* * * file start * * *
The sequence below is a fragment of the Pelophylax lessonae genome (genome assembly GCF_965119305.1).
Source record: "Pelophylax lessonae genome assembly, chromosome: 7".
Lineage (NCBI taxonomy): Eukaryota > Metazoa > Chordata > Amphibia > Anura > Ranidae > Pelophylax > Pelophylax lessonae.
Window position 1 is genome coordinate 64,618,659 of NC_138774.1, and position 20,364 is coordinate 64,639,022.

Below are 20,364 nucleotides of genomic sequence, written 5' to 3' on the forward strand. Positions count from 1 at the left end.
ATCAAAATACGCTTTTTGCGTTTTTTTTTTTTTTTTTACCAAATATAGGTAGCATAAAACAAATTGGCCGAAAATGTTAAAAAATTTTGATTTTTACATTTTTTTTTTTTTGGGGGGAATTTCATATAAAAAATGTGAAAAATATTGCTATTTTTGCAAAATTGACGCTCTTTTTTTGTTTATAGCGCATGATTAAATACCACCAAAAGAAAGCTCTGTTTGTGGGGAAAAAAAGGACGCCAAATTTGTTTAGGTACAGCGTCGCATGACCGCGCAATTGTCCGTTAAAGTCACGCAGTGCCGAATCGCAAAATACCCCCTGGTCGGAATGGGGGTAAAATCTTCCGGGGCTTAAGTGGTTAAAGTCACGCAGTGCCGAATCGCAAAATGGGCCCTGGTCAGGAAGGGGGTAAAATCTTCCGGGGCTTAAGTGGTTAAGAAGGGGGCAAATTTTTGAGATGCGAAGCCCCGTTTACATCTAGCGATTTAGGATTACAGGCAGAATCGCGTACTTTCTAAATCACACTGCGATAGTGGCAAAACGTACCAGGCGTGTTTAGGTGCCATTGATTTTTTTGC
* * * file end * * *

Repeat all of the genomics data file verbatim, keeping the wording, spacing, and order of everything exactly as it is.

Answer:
The sequence below is a fragment of the Pelophylax lessonae genome (genome assembly GCF_965119305.1).
Source record: "Pelophylax lessonae genome assembly, chromosome: 7".
Lineage (NCBI taxonomy): Eukaryota > Metazoa > Chordata > Amphibia > Anura > Ranidae > Pelophylax > Pelophylax lessonae.
Window position 1 is genome coordinate 64,618,659 of NC_138774.1, and position 20,364 is coordinate 64,639,022.

Below are 20,364 nucleotides of genomic sequence, written 5' to 3' on the forward strand. Positions count from 1 at the left end.
ATCAAAATACGCTTTTTGCGTTTTTTTTTTTTTTTTTACCAAATATAGGTAGCATAAAACAAATTGGCCGAAAATGTTAAAAAATTTTGATTTTTACATTTTTTTTTTTTTGGGGGGAATTTCATATAAAAAATGTGAAAAATATTGCTATTTTTGCAAAATTGACGCTCTTTTTTTGTTTATAGCGCATGATTAAATACCACCAAAAGAAAGCTCTGTTTGTGGGGAAAAAAAGGACGCCAAATTTGTTTAGGTACAGCGTCGCATGACCGCGCAATTGTCCGTTAAAGTCACGCAGTGCCGAATCGCAAAATACCCCCTGGTCGGAATGGGGGTAAAATCTTCCGGGGCTTAAGTGGTTAAAGTCACGCAGTGCCGAATCGCAAAATGGGCCCTGGTCAGGAAGGGGGTAAAATCTTCCGGGGCTTAAGTGGTTAAGAAGGGGGCAAATTTTTGAGATGCGAAGCCCCGTTTACATCTAGCGATTTAGGATTACAGGCAGAATCGCGTACTTTCTAAATCACACTGCGATAGTGGCAAAACGTACCAGGCGTGTTTAGGTGCCATTGATTTTTTTGC